The newly-appointed Carroll County Redistricting Committee held the first of its series of public meetings on Aug. 31.
Even though Carroll County just conducted its first-ever election with five members in 2010, the committee is charged with holding deliberations on possibly reshaping the county's those five commissioner districts based on the 2010 census.
The seven-member commission is composed of members of the county's Republican Central Committee, Democratic Central Committee and a member of the county Board of Elections.
Members are Joseph Burns Jr. (R), chairman; Scott Stone (D), vice chairman; Joseph Leeman (R); Frank Rammes (D); Richard Reese (R); Gail Riley, election board representative; and Francis Walsh (D).
The panel was briefed by Daniel Friedman, counsel to the Maryland General Assembly, on the legal guidelines the panel will need to confirm with on the redistricting process.
Simply put, state law requires that district lines not discriminate against any "racial or language minority," and should have less than a 10 percent differential between the population of the largest and smallest district.
Friedman reminded the committee that it has a tentative deadline of Dec. 1 to submit its recommendations to the county's delegation to the Maryland General Assembly, and that the delegation is free to accept or reject these recommendations.
The county's redistricting is going on independent of the statewide redistricting process.
While the county looks at its own district boundaries, another panel appointed by Gov. Martin O'Malley is reviewing state legislative districts, and is also expected to propose new Congressional district lines.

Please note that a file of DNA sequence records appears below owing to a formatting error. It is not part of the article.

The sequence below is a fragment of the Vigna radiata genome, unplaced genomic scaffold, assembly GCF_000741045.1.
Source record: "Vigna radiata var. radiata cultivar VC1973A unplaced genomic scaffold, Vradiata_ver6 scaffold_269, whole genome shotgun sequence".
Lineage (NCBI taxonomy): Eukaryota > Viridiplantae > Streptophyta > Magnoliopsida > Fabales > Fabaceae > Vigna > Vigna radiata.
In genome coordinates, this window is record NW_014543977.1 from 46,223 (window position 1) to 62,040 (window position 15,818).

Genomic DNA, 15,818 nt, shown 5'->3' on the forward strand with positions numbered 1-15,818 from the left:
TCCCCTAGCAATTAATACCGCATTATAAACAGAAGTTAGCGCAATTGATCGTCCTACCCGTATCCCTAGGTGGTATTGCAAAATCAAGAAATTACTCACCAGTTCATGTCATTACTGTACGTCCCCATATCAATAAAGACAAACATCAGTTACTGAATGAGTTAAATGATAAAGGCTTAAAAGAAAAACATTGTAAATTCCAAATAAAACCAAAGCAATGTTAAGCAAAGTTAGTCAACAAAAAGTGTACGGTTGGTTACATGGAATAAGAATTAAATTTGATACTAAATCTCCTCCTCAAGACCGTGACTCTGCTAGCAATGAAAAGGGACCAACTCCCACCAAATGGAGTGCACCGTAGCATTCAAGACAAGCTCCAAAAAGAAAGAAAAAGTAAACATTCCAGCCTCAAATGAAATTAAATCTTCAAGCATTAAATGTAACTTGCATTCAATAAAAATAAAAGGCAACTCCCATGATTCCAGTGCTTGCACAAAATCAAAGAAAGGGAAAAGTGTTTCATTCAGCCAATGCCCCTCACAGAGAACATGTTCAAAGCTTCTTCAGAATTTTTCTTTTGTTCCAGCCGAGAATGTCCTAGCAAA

That review is scheduled to be discussed at a special session in Annapolis this fall.
But the county's review is a separate process.
By the numbers, the county committee could keep the current commissioner districts largely intact. Based on 2010 census data, the county's five commissioner districts remain in compliance with the population guidelines.
Nevertheless, several members of the volunteer committee expressed dissatisfaction with existing districts.
A complaint voices by some members is that the current district map puts towns like Hampstead and Manchester — which have many common interests and concerns — in separate districts, while other towns with little in common are in the same district.
Committee members voted to hold future deliberations around the county at a series of public meetings to in the county's five commissioner districts. Each meeting will include a segment for public comment.
The committee set a deadline of Nov. 6 for the submission of a proposed map to the public for review. Members also voted to create a website and e-mail address. Both will be linked to the county's website, and will enable the public to follow the committee's progress and submit questions and suggestions.
During its Wednesday night debut session, held at the County Office Building, the committee also invited comment from the dozen or so members of the public in attendance.
The committee's next meeting will be held at Monday, Sept. 19, at 7 p.m., at the County Office Building, 225 N. Center St., Westminster.
Dates and locations for future meetings have yet to be decided, but the committee plans to hold them on the first and third Thursdays of each month.Copyright © 2015, The Baltimore Sun